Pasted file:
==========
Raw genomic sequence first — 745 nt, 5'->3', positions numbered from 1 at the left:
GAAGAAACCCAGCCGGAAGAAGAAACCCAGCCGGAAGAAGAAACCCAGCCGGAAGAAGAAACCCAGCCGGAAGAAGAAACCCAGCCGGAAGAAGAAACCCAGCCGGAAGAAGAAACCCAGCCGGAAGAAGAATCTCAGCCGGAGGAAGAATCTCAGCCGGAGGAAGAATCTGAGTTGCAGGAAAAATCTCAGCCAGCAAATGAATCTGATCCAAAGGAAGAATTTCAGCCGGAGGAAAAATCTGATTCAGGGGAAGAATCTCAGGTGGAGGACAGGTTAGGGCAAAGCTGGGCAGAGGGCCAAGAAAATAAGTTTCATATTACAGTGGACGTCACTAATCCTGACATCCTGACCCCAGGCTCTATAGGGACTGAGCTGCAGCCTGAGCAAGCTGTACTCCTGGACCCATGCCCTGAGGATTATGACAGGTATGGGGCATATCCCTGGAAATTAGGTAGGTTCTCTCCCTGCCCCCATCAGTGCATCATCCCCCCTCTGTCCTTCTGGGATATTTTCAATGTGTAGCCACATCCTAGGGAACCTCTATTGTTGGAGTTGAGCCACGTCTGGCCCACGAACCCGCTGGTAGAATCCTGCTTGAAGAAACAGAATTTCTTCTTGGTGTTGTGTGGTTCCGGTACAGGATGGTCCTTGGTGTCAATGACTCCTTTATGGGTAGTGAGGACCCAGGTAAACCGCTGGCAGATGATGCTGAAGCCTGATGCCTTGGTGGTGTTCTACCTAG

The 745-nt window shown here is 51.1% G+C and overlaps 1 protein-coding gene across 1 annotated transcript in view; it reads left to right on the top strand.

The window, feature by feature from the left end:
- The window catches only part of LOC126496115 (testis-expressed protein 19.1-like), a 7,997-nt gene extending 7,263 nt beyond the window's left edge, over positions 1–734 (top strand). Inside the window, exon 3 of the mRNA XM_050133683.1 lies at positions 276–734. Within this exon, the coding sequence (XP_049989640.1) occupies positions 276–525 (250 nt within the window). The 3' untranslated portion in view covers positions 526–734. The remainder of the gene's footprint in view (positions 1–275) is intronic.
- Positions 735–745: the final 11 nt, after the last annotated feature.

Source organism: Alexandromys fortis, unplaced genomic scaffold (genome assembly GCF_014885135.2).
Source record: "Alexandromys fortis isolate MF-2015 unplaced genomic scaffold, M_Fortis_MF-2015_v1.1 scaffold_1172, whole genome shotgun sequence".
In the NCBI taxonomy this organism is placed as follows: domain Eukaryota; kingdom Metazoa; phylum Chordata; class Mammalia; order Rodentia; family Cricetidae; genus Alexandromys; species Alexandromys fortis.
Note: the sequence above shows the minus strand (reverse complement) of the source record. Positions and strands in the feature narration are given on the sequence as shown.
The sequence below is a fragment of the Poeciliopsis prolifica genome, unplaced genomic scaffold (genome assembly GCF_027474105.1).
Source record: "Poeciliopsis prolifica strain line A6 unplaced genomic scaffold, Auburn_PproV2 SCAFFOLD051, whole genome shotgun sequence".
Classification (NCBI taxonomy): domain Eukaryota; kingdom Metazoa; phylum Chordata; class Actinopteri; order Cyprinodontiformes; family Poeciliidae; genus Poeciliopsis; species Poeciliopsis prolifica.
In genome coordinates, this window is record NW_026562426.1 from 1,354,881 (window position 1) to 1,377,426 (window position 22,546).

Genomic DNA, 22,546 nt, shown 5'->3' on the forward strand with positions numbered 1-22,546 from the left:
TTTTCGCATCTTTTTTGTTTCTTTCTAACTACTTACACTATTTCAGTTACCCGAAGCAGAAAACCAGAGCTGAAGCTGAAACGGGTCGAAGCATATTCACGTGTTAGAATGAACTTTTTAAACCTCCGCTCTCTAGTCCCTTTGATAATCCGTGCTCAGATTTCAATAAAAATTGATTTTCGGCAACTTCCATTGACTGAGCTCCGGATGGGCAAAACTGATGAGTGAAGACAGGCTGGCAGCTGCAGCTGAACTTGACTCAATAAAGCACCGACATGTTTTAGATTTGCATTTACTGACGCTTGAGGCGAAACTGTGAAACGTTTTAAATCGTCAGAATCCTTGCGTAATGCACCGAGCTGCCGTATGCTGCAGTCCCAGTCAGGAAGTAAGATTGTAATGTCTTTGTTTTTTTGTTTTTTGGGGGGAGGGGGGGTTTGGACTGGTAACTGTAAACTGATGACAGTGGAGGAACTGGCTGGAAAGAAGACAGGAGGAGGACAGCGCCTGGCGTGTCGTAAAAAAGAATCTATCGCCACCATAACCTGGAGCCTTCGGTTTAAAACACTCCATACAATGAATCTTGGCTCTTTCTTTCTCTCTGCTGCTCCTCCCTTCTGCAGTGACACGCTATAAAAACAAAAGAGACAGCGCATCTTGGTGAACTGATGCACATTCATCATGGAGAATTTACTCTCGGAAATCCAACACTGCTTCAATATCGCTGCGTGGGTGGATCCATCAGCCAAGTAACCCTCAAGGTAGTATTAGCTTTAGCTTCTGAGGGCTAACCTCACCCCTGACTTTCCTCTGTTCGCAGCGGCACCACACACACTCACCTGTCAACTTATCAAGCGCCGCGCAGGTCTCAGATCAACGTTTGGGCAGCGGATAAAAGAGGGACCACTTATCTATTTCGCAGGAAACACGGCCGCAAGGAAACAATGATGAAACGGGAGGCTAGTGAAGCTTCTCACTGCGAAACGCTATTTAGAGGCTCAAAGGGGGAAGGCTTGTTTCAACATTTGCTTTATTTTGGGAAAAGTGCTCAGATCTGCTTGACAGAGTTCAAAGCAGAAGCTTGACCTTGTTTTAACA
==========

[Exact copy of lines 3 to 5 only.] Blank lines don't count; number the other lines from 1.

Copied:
The 745-nt window shown here is 51.1% G+C and overlaps 1 protein-coding gene across 1 annotated transcript in view; it reads left to right on the top strand.

The window, feature by feature from the left end:
- The window catches only part of LOC126496115 (testis-expressed protein 19.1-like), a 7,997-nt gene extending 7,263 nt beyond the window's left edge, over positions 1–734 (top strand). Inside the window, exon 3 of the mRNA XM_050133683.1 lies at positions 276–734. Within this exon, the coding sequence (XP_049989640.1) occupies positions 276–525 (250 nt within the window). The 3' untranslated portion in view covers positions 526–734. The remainder of the gene's footprint in view (positions 1–275) is intronic.